Imagine if Gary Player hit a sand shot only when his ball actually landed in a bunker. Or if LeBron James shot a free throw only when he was fouled. Imagine if these two sports giants never practiced. You know what would happen. We would never have heard of them. They’d have been failures.

It’s your job to practice writing a brief even when no brief is required. You can do this anytime: On your commute. Waiting in line for coffee. In the dentist’s chair. Think about a product, an everyday item, anything. What is its Single-Minded Proposition? Who would truly use it? What insights can you conjure about this consumer? What are the obstacles to overcome?

These are simple mind exercises you can do at any time. You don’t have to put fingers to a keyboard. But you do have to engage your brain. It’s a muscle like your bicep or hamstring. Use it. Practice.

The point is to develop muscle memory. Do this for 30 days and you have a habit. A professional habit.

5. You have permission to be creative!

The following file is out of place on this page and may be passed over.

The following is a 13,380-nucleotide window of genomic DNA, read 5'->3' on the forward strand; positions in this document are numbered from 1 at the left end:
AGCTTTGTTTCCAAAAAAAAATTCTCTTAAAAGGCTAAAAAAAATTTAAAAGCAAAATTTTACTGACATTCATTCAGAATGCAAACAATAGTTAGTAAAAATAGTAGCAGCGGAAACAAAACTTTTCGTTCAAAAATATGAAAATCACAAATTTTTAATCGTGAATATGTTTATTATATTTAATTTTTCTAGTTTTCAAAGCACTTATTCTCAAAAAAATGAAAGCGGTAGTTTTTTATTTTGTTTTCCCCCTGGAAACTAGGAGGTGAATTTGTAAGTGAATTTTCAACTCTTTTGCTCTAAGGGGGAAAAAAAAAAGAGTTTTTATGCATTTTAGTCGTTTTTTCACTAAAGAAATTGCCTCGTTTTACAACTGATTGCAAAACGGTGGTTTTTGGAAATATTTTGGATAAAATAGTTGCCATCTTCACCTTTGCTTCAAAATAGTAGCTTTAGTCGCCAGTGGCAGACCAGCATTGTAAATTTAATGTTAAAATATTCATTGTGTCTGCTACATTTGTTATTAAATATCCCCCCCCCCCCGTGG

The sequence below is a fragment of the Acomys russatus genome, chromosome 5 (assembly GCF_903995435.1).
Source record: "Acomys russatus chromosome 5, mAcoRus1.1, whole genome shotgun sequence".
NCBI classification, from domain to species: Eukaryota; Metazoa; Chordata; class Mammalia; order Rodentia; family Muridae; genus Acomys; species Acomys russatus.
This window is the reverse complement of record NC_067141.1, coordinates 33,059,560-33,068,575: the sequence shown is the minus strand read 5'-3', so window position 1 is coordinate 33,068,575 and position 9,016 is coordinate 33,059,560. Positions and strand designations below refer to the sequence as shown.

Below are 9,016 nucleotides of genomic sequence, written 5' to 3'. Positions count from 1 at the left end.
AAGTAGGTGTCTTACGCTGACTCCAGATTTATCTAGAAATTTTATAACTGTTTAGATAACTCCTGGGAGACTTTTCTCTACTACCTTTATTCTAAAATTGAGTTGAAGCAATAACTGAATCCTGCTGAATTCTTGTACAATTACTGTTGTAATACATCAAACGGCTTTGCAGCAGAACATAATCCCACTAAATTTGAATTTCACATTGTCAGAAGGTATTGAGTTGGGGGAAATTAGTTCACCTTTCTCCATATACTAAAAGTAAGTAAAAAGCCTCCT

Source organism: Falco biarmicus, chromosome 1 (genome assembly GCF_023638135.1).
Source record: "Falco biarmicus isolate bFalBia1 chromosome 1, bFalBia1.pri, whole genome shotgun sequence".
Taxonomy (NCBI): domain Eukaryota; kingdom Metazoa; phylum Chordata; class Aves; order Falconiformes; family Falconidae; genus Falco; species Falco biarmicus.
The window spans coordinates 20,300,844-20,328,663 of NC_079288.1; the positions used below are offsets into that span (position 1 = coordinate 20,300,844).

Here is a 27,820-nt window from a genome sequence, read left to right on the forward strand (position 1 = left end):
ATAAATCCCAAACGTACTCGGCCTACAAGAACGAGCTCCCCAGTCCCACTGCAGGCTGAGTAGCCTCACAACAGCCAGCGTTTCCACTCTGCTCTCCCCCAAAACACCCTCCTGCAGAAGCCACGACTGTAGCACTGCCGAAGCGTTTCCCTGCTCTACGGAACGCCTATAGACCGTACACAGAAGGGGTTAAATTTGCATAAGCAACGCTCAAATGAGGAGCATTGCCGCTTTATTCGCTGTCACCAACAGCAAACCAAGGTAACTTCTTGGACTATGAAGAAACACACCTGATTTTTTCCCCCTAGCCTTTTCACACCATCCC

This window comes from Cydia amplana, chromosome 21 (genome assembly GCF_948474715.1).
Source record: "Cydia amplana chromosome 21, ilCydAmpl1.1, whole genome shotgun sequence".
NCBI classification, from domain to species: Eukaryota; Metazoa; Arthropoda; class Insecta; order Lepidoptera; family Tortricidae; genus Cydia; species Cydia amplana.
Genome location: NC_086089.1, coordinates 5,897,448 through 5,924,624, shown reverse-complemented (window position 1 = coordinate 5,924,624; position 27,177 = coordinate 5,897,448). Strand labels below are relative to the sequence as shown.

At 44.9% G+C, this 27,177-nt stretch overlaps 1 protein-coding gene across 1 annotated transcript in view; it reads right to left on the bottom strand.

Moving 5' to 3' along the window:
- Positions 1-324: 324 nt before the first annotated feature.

The creative brief is the first step in the creative process. I like to quote Sir John Hegarty here: The brief is the first ad. It doesn’t have to be great, but it must be good.

So don’t be shy. You are allowed, encouraged, to offer up creative ideas. I have seen them called “creative starters” on some briefs. They may lead nowhere, but if you leave them out, we’ll never know, will we?

Remember these five truths and you will write better, clearer, more inspiring creative briefs.

It’s better to think inside the box.

A killer creative brief is hard to write. It should be hard. It’s supposed to be hard. If it were easy, no one would complain about the dearth of good creative briefs. And creatives love to complain about bad creative briefs. complainer-657x360

Ergo, writing a good one is not easy.

Is that why so many are poorly written? Because expectations are so low?

Perfect, at least some of us have come to know, is the enemy of the good.

Many authors have been attributed to this line: “I would have made this letter shorter, but I didn’t have enough time.” Some credit Mark Twain. Others Cicero.